Just a few years ago, Deputy Chief Isaac Fulwood Jr. was under fire, his leadership of the 6th Police District questioned in two controversial and divisive investigations.
Today, as assistant chief for field operations, considered the number-two post in the D.C. police department, he is widely perceived as one of the leading contenders to succeed Police Chief Maurice T. Turner.
Fulwood, a 44-year-old D.C. native with graying hair and an easy manner, says that in his current position as chief of the day-to-day operations of the police force, with more than 3,400 officers under his direct command, he will make the war on illegal drugs his top priority.
"Drugs are the driving force behind crime in the city," he said. "If we don't win the war against drugs, chances of continuing the success we have had in reducing crime diminishes . . . . We have to come up with as many approaches as possible."
Fulwood was promoted Dec. 31 when Assistant Chief Marty M. Tapscott was abruptly transferred to head the technical services bureau, a less influential and less prestigious post.
The announcement came from Mayor Marion Barry's office, not Turner's, fueling speculation that the mayor had handpicked Fulwood. Barry, noting that 35 other promotions and reassignments were announced the same day, said his office wanted to highlight the promotion of Joyce F. Leland, the District's first female deputy chief.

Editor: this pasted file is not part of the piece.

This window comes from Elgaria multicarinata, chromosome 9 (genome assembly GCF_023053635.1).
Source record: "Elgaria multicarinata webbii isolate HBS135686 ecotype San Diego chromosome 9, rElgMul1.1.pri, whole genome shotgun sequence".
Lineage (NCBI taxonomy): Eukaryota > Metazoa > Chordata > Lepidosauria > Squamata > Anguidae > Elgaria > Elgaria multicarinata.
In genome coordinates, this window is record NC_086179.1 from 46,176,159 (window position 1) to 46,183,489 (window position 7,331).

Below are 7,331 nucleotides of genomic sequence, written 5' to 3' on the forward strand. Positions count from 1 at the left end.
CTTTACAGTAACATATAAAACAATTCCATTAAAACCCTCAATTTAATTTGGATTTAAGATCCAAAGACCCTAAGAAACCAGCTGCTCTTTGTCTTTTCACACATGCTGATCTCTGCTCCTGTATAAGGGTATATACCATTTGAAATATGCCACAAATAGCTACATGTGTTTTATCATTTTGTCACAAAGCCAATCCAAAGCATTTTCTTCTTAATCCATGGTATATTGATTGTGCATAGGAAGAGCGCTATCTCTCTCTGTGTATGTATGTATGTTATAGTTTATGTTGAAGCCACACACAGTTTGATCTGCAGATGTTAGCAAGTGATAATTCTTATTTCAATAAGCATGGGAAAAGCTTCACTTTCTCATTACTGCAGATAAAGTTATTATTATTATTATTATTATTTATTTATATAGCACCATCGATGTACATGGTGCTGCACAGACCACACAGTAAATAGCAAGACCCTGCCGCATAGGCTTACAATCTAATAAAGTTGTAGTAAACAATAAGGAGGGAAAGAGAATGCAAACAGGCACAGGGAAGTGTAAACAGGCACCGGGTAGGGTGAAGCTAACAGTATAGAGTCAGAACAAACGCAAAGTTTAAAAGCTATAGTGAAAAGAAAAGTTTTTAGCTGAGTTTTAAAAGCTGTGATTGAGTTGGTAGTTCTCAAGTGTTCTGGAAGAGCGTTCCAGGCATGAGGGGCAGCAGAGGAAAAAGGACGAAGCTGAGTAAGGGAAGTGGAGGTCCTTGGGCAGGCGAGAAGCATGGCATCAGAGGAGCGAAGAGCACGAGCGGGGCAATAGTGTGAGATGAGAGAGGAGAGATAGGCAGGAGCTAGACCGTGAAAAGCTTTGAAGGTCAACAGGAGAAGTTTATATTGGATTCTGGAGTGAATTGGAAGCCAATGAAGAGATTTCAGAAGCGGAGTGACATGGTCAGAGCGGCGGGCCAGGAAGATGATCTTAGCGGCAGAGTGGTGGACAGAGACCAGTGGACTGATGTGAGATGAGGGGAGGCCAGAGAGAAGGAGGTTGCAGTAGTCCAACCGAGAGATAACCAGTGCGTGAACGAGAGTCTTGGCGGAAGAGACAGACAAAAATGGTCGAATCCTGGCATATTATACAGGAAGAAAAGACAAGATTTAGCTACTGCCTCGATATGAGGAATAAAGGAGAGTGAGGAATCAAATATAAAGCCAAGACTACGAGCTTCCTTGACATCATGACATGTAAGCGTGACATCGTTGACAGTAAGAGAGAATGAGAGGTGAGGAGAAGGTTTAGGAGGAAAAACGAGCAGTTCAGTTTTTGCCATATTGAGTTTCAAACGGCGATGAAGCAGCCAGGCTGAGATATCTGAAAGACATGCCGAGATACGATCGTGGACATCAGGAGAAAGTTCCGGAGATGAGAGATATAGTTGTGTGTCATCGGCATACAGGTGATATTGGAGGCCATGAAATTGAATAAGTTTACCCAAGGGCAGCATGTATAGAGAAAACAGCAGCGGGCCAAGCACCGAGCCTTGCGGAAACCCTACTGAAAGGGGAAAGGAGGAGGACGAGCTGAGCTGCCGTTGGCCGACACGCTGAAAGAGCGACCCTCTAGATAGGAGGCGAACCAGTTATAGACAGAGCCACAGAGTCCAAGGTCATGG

The Fulwood-Tapscott switch has created a rift among black police officers, many of whom look to both as role models and are distraught over the way Tapscott was unceremoniously shoved aside. The day of the announcement, Tapscott, 48 and a 25-year veteran, angrily said the transfer was handled "without integrity . . . . That's the reward you get for working hard."
Other police officials critical of the move point to a 1982 departmental investigation and a probe by the U.S. attorney's office last year that raised serious questions about Fulwood's command of the 6th District. Both investigations cleared him of any wrongdoing.
"The U.S. attorney's office investigation, the police department's investigation, both came out and said I never did anything wrong," Fulwood said. "Why does everyone always want to talk about those two reports?"
Turner also said he didn't have to "justify" Fulwood's promotion.
"As the top administrator of this department, I felt a change was needed . . . . I like his Fulwood's management style. It's similar to mine. He's a good manager and motivator."
Noting that the post of field commander is a "tiring job," Turner said Tapscott had been in the position for 3 1/2 years and Fulwood can provide "new thoughts and new ideas."